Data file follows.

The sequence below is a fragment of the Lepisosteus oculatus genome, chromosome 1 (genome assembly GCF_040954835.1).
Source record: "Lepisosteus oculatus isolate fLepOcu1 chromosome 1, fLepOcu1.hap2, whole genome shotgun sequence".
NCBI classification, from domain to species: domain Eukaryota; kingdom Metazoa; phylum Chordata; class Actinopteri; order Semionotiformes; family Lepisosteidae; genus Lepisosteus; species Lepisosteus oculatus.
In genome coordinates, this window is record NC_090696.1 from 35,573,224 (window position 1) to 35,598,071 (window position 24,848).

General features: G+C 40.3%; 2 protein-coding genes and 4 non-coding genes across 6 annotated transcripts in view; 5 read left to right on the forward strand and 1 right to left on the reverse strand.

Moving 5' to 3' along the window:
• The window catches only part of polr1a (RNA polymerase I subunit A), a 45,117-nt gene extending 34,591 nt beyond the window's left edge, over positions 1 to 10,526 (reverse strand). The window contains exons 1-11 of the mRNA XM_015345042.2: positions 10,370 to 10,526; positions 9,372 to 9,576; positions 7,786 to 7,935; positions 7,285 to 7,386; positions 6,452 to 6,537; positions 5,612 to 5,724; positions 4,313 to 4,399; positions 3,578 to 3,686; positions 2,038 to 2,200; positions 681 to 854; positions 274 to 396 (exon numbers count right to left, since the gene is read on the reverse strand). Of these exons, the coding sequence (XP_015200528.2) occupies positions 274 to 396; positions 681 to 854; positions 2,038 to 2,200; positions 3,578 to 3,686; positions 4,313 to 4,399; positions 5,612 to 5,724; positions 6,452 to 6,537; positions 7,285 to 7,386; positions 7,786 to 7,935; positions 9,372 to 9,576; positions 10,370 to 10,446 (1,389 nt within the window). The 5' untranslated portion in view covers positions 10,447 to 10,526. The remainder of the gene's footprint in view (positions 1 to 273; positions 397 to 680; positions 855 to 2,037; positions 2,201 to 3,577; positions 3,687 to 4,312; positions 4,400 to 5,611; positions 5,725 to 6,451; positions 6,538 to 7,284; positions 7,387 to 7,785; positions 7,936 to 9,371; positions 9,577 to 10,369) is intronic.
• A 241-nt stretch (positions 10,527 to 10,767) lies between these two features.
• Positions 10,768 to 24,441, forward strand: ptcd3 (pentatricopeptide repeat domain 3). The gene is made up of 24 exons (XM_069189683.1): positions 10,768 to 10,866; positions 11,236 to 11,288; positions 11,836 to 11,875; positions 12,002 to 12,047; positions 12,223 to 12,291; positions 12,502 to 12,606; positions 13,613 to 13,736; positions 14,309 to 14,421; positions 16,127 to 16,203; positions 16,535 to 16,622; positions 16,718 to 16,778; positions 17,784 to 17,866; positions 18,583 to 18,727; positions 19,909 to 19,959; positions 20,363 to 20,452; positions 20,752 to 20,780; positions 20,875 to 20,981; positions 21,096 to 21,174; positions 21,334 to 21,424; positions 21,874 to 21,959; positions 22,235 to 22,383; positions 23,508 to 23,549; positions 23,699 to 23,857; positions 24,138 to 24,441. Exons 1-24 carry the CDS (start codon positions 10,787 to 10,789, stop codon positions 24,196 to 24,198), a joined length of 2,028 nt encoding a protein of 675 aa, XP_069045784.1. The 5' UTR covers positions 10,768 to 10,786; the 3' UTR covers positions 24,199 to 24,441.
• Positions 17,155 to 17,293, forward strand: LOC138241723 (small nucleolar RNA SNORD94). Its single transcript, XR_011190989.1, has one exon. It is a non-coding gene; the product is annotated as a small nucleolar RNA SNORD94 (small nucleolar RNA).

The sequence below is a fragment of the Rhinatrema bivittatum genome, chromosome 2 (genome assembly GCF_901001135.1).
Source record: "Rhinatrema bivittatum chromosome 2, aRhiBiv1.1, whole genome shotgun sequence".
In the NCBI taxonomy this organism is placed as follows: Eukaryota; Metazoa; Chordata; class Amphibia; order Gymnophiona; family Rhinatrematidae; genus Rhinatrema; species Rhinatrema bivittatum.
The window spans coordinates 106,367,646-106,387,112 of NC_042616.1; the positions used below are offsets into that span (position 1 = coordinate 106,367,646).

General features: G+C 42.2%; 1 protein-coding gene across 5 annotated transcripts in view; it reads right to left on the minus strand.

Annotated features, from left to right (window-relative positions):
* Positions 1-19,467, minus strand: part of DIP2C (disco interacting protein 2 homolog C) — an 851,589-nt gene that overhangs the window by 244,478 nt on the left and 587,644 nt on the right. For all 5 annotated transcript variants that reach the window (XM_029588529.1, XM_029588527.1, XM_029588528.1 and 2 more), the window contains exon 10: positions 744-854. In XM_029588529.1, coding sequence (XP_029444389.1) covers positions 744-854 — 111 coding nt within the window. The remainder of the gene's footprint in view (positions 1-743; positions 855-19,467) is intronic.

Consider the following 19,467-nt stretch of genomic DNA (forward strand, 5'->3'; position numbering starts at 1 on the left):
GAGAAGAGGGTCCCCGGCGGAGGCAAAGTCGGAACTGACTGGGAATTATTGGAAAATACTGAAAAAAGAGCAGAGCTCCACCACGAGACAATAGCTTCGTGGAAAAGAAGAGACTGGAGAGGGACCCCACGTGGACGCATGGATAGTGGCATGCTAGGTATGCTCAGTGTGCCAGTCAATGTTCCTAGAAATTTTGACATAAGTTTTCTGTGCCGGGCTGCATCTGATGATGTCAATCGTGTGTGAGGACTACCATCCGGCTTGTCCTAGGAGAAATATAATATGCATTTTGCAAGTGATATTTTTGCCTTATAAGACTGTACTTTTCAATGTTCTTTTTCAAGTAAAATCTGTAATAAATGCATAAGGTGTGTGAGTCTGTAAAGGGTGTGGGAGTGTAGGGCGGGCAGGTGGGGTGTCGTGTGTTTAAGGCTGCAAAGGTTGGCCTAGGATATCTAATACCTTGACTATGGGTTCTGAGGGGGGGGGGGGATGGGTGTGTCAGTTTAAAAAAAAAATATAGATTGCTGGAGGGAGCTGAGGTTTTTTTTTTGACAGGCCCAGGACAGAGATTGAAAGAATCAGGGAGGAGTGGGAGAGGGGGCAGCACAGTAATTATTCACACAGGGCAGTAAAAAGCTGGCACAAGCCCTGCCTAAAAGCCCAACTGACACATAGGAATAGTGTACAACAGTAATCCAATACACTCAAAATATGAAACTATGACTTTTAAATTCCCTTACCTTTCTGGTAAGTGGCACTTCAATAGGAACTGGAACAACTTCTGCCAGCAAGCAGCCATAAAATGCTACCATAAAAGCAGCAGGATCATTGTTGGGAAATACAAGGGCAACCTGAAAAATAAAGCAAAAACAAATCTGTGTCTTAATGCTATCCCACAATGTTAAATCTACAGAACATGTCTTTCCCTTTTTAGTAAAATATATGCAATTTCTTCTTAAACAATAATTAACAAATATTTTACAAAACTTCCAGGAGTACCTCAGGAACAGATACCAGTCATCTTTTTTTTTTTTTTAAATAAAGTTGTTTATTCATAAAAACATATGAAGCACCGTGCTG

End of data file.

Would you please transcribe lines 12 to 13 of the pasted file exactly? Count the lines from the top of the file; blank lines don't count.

Source record: "Rhinatrema bivittatum chromosome 2, aRhiBiv1.1, whole genome shotgun sequence".
In the NCBI taxonomy this organism is placed as follows: Eukaryota; Metazoa; Chordata; class Amphibia; order Gymnophiona; family Rhinatrematidae; genus Rhinatrema; species Rhinatrema bivittatum.